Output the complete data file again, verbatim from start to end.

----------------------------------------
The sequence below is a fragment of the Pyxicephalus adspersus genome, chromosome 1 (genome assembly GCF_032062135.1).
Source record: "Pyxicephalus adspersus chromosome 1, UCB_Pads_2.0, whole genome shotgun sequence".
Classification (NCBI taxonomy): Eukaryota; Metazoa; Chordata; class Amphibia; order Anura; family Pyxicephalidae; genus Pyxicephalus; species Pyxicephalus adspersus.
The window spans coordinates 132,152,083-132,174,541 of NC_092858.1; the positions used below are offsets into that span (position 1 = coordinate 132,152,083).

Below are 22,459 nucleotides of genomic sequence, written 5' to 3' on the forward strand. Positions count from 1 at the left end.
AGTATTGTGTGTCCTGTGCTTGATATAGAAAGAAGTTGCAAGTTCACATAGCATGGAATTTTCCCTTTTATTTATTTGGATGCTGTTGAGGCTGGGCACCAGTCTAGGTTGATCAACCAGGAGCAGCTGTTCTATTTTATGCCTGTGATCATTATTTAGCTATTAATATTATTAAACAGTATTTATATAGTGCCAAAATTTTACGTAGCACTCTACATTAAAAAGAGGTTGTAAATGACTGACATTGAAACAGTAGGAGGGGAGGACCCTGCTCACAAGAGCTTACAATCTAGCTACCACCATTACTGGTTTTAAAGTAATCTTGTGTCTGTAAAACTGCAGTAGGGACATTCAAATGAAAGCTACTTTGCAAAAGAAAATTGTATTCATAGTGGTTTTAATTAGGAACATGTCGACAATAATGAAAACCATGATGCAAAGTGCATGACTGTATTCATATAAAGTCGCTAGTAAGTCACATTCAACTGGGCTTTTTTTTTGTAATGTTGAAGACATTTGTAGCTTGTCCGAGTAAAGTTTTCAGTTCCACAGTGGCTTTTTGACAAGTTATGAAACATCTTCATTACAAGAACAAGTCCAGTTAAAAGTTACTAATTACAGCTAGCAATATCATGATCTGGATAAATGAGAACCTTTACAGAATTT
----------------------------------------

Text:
The sequence below is a fragment of the Pyxicephalus adspersus genome, chromosome 1 (genome assembly GCF_032062135.1).
Source record: "Pyxicephalus adspersus chromosome 1, UCB_Pads_2.0, whole genome shotgun sequence".
Classification (NCBI taxonomy): Eukaryota; Metazoa; Chordata; class Amphibia; order Anura; family Pyxicephalidae; genus Pyxicephalus; species Pyxicephalus adspersus.
The window spans coordinates 132,152,083-132,174,541 of NC_092858.1; the positions used below are offsets into that span (position 1 = coordinate 132,152,083).

Below are 22,459 nucleotides of genomic sequence, written 5' to 3' on the forward strand. Positions count from 1 at the left end.
AGTATTGTGTGTCCTGTGCTTGATATAGAAAGAAGTTGCAAGTTCACATAGCATGGAATTTTCCCTTTTATTTATTTGGATGCTGTTGAGGCTGGGCACCAGTCTAGGTTGATCAACCAGGAGCAGCTGTTCTATTTTATGCCTGTGATCATTATTTAGCTATTAATATTATTAAACAGTATTTATATAGTGCCAAAATTTTACGTAGCACTCTACATTAAAAAGAGGTTGTAAATGACTGACATTGAAACAGTAGGAGGGGAGGACCCTGCTCACAAGAGCTTACAATCTAGCTACCACCATTACTGGTTTTAAAGTAATCTTGTGTCTGTAAAACTGCAGTAGGGACATTCAAATGAAAGCTACTTTGCAAAAGAAAATTGTATTCATAGTGGTTTTAATTAGGAACATGTCGACAATAATGAAAACCATGATGCAAAGTGCATGACTGTATTCATATAAAGTCGCTAGTAAGTCACATTCAACTGGGCTTTTTTTTTGTAATGTTGAAGACATTTGTAGCTTGTCCGAGTAAAGTTTTCAGTTCCACAGTGGCTTTTTGACAAGTTATGAAACATCTTCATTACAAGAACAAGTCCAGTTAAAAGTTACTAATTACAGCTAGCAATATCATGATCTGGATAAATGAGAACCTTTACAGAATTT